• Fiona
    April 28, 2018 at 4:03 AM

    Do you have to make it sweet or can you leave the honey out?

    • Nicole Hunn
      April 28, 2018 at 5:03 PM

      You need something in place of the honey if you don’t want to use it, Fiona. Please see the ingredients and substitutions section!

  • Frances Houston
    April 26, 2018 at 11:50 AM

    Thanks, I miss toast and sandwiches

  • Pat Schenbeck
    April 26, 2018 at 10:57 AM

    Can I make the bread in a bread machine with the gluten free option selected?

    • Nicole Hunn
      April 26, 2018 at 1:42 PM

      I don’t use or recommend a bread machine, Pat, and since this doesn’t have a pre-oven rise, I’m not sure what advantage a bread maker would give you?

  • Tracey
    April 26, 2018 at 10:17 AM

    Hi Nicole,

    I don’t have dairy at all and I’ve never seen non dairy whey powder!
    Please help

    • Nicole Hunn
      April 26, 2018 at 1:41 PM

      There is no such thing as nondairy whey powder, Tracey! :) Please see the “ingredients and substitutions” section above the recipe itself for tips on making the recipe dairy free.

  • Alice
    April 25, 2018 at 2:49 PM

    I don’t have a new mixer just the old fashioned kind with beaters is it possible to make the bread with that?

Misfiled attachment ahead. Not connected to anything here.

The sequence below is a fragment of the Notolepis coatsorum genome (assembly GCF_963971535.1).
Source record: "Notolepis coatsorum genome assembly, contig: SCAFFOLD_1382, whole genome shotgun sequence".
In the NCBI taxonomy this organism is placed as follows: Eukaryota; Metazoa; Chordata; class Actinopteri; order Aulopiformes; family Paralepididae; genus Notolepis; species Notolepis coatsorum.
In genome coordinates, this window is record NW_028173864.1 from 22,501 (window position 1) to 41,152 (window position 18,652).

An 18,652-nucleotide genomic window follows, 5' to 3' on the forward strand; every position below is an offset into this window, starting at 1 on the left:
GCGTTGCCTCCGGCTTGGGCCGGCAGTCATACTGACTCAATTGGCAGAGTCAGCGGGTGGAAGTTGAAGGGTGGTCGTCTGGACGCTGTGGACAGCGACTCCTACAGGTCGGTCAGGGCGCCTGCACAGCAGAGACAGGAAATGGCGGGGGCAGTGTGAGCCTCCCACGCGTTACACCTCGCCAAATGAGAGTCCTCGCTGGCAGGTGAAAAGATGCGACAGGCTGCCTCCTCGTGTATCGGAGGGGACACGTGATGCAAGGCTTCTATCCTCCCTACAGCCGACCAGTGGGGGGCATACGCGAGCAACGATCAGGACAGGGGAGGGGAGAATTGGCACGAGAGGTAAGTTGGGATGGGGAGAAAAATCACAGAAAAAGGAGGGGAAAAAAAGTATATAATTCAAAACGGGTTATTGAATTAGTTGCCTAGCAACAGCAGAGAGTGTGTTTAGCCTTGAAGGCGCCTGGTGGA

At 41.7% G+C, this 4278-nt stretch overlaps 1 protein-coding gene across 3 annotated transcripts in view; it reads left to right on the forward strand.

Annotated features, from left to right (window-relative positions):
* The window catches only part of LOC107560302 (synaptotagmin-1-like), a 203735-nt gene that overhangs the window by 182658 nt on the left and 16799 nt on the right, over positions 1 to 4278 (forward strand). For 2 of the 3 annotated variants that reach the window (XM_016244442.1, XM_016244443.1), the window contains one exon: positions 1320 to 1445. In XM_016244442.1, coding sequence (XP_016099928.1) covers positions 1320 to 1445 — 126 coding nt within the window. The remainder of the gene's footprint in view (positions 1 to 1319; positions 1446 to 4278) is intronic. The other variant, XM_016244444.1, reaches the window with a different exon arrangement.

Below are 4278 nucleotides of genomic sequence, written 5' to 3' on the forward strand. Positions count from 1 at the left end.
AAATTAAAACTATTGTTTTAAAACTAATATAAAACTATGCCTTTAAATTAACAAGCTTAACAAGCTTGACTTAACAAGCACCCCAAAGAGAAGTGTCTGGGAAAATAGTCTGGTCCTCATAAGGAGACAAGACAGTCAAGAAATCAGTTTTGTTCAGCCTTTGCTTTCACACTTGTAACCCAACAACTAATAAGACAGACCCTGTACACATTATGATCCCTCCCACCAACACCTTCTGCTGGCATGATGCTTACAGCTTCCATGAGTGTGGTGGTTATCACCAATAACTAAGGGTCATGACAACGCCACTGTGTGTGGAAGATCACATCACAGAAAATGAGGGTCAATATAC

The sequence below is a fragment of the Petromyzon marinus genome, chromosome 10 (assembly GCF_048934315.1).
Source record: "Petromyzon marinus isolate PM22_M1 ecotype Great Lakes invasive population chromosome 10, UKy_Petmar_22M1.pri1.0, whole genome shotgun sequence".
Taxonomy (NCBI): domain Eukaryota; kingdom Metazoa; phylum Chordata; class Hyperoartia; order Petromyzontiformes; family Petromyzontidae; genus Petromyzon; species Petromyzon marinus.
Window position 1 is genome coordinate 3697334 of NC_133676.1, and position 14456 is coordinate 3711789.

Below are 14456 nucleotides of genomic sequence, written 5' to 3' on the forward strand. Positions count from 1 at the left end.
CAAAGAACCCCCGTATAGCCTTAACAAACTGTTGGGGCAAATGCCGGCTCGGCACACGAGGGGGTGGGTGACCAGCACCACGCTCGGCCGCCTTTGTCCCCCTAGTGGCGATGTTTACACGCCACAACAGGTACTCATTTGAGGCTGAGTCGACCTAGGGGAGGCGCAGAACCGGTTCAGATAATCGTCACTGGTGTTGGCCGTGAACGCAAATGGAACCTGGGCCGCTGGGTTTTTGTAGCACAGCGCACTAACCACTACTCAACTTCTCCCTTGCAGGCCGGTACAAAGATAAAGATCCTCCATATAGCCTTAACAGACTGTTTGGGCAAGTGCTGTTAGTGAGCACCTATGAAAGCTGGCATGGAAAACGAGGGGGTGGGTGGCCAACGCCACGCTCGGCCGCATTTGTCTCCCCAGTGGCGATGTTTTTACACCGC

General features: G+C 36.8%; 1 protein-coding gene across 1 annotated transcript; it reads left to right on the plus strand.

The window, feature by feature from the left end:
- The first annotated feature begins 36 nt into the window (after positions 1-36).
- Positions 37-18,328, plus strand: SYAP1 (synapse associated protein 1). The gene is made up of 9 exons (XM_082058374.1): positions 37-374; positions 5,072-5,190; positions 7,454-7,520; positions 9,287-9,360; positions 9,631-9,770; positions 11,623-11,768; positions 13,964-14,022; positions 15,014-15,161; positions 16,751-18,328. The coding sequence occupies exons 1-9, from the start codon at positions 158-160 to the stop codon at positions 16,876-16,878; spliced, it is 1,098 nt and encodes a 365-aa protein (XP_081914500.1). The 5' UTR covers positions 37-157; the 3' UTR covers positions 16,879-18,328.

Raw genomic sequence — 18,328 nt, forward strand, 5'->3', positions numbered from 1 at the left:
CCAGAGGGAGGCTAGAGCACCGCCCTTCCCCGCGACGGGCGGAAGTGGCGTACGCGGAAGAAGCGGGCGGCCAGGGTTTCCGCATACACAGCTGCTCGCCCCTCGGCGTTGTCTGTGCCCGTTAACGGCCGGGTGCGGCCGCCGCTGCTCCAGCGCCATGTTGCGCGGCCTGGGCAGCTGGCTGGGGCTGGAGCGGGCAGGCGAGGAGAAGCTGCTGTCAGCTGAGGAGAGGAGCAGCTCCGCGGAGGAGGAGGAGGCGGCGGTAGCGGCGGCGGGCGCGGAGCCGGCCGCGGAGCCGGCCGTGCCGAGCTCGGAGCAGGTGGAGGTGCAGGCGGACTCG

• Nicole Hunn
      April 26, 2018 at 1:43 PM

      Hi, Alice, you can definitely use the beaters to whip the egg whites! For the rest of the batter, you can try the beaters but I don’t think it will go too well. Maybe try a large bowl, wooden spoon and some elbow grease? I’m afraid I haven’t tried making the recipe by hand so you’ll have to experiment.

  • Nancy Hunter
    April 25, 2018 at 2:45 PM

    What if you can have honey? What can you use as a substitute? I was thinking maybe maple syrup?

    • Nicole Hunn
      April 25, 2018 at 5:17 PM

      Please see the list of ingredients and substitutions, Nancy!

  • Liz
    April 25, 2018 at 2:29 PM

    Have you tried psyllium husk in place of xanthum gum?

    • Nicole Hunn
      April 25, 2018 at 5:18 PM

      Hi, Liz, no I haven’t. I have baked others’ recipes that call for psyllium husk and I find that it doesn’t work the same as xanthan gum and it gives a very unpleasant taste to baked goods. I’m afraid I won’t bake with it again!

  • Judy
    April 25, 2018 at 1:28 PM

    Hi Nicole,
    Thanks for yet another bread recipe. Where do you get the whey powder? I am dairy free gluten free . I have tried your other bread recipes and I wondered if they could have more flavor if the whole egg was in them.? They are so bland and take along time to toast in the toaster. Thanks for any help in making a bread that is really tasty. Judy

    • Nicole Hunn
      April 25, 2018 at 1:42 PM

      Hi, Judy,
      I have always purchased whey powder from Whole Foods or my local natural foods store. But since you can’t have dairy, please see the instructions in the Ingredients and Substitutions section for making the recipe dairy free. I’m not sure what you mean about blandness, but if you’re looking for yeasted flavor, please see the recipes in my cookbook, Gluten Free on a Shoestring Bakes Bread.

Where should I send your free guide?

By entering your email, you're agreeing to our Privacy Policy. We respect your email privacy, and will never share your information.